2010 Administrators Conference

November 10-13, 2010 | Washington DC
Chair: Craig Barton, University of Virginia


As educators and designers, we face pressing questions about the knowledge, skill, and experience we convey to successive generations of architects. Professional education and practice are vital to the innovative management of grand challenge problems—climate change, urbanization, global economic restructuring, health—yet how deeply have we questioned the real and measurable consequences of our expertise?

We plan to meet in Washington, D.C. next fall to develop this theme and consider broadly how our discipline can more effectively project its unique knowledge and vocabulary across broad social, cultural, and political agendas.  More specifically, we will explore the ways we can engage and influence the complex processes that shape public policy and by extension the integrity of built environments. 

Our choice to meet next year in Washington reflects the deepening relationship between design and policy. We especially seek to use this venue to structure conversations with government leaders; to provide a productive setting for presentations, panels, and workshops that will sharpen our debate about the civic efficacy of professional education and practice; and to explore new ways in which our profession can engage and inspire the public imagination.

Keynote Lecturers

Guy Nordenson is a structural engineer and professor of architecture and structural engineering at Princeton University. He studied at MIT and the University of California at Berkeley and began his career as a draftsman in the joint studio of R Buckminster Fuller and Isamu Noguchi in Long Island City in 1976. He has practiced structural engineering in San Francisco and New York. Nordenson was a recipient of the AIA’s 2009 Institute Honors for Collaborative Achievement Award, and is the seventh structural engineer to receive this award.

Adam Yarinsky, FAIA, LEED AP is principal and co-founder, with Stephen Cassell, of Architecture Research Office (ARO). A two-time finalist for the National Design Award for Architecture, ARO’s work has received wide recognition including three AIA National Honor Awards. The American Academy of Arts and Letters honored Stephen and Adam with the 2010 Academy Award for Architecture. Adam holds an undergraduate degree in Architecture from the University of Virginia and a Master of Architecture from Princeton University.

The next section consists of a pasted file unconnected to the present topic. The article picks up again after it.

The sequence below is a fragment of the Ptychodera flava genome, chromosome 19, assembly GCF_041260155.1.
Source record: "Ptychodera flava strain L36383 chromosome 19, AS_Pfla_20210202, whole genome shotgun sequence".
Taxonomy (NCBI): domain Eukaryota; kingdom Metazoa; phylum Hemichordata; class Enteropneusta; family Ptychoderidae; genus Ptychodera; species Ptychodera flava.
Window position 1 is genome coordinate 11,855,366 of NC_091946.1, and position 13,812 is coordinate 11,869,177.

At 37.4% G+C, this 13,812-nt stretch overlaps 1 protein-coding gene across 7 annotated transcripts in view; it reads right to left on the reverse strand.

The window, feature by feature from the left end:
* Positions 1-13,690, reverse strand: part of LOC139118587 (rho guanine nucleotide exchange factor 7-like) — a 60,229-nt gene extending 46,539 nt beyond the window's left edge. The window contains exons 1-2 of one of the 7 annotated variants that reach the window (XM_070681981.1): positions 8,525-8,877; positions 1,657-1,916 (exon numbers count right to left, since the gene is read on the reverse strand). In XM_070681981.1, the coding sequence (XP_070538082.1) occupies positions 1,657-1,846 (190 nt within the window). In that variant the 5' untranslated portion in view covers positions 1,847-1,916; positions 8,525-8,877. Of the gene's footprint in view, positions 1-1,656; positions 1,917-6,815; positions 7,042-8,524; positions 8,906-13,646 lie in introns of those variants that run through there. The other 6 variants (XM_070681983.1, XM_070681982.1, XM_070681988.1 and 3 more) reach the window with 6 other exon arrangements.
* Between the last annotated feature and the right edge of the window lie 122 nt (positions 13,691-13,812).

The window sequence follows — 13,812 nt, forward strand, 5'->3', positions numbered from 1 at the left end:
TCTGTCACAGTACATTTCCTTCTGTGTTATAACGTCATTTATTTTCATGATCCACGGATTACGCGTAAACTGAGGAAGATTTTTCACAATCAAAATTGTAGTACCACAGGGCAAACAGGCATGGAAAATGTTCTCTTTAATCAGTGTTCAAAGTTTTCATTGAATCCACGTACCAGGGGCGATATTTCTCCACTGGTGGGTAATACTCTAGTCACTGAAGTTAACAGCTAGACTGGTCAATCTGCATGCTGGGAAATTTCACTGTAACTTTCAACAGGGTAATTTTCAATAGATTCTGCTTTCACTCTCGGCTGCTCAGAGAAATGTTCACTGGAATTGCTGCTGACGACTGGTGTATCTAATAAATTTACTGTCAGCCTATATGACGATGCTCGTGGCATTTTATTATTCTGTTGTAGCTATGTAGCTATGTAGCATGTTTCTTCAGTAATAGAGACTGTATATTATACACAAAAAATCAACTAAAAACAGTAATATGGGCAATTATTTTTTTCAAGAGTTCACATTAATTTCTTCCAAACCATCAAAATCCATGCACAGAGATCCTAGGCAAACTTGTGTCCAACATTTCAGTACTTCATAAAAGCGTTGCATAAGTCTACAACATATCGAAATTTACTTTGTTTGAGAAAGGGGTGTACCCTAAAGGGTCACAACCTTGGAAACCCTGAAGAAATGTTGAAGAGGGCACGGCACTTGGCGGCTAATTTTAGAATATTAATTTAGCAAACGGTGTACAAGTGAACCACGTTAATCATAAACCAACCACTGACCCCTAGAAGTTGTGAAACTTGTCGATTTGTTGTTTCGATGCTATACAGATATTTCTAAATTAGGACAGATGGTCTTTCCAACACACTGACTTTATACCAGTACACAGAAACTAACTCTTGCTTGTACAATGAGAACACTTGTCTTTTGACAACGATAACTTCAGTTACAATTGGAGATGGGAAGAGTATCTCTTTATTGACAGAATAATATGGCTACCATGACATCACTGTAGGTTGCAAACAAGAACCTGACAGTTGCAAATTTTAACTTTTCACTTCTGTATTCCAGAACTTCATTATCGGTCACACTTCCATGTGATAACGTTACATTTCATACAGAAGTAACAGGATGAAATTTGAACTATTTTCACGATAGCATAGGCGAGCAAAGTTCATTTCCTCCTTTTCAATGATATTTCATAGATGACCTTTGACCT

Raphael Bostic is the Assistant Secretary for Policy Development and Research (PD&R) at HUD. He is in charge of revitalizing PD&R and HUD’s research and evaluation activity as recommended in the National Academies’ report: Rebuilding the Research Capacity at HUD, a document he helped write. Prior to his appointment at HUD, Bostic was a Professor in USC’s School of Policy, Planning, and Development. Bostic earned his BA from Harvard University and his Ph.D. in economics from Stanford.

Richard Jackson has done extensive work in the impact of the environment on health, particularly relating to children. He chaired the American Academy of Pediatrics Committee on Environmental Health.  Over the past decade much of his work has focused on how the ‘built environment’ including how architecture and urban planning affect health. Currently, Dr. Jackson has been working on policy analyses of environmental impacts on health ranging from toxicology, chemical body burdens, terrorism, sustainability, climate change, urban design and architecture.

Marcia Lausen is founder of the Chicago office of Studio/lab and Director of the School of Art and Design at the University of Illinois at Chicago. Studio/lab integrates three areas of communication design practice—identity, information, and environment—to tell compelling stories, clarify information, build brand identity, and drive innovation. Recent clients include: AIA, Doblin/Monitor, Mattel, Motorola, Steelcase, Target, and Whirlpool. Marcia received her MFA in graphic design from Yale University.

Ed Feiner serves as director of the Perkins+Will Design Leadership Forum. Mr. Feiner is considered to be among the leading experts in the US Public Buildings Design and Planning, most notably for the design of courthouses.  He is best known for his role as Chief Architect of the US General Services Administration (GSA) from 1996 until 2005, where he led the agency’s nationwide design and construction program, which included the development of Federal courthouses, office buildings, national laboratories, border stations and special-use projects. Mr. Feiner held the most senior professional architectural position in the United States Government. While at GSA, he founded the Design Excellence Program which reinvented the federal procurement process for architecture. He was instrumental in the development and execution of GSA’s Green Building Standards, program management, and the design of GSA’s first LEED® certified projects.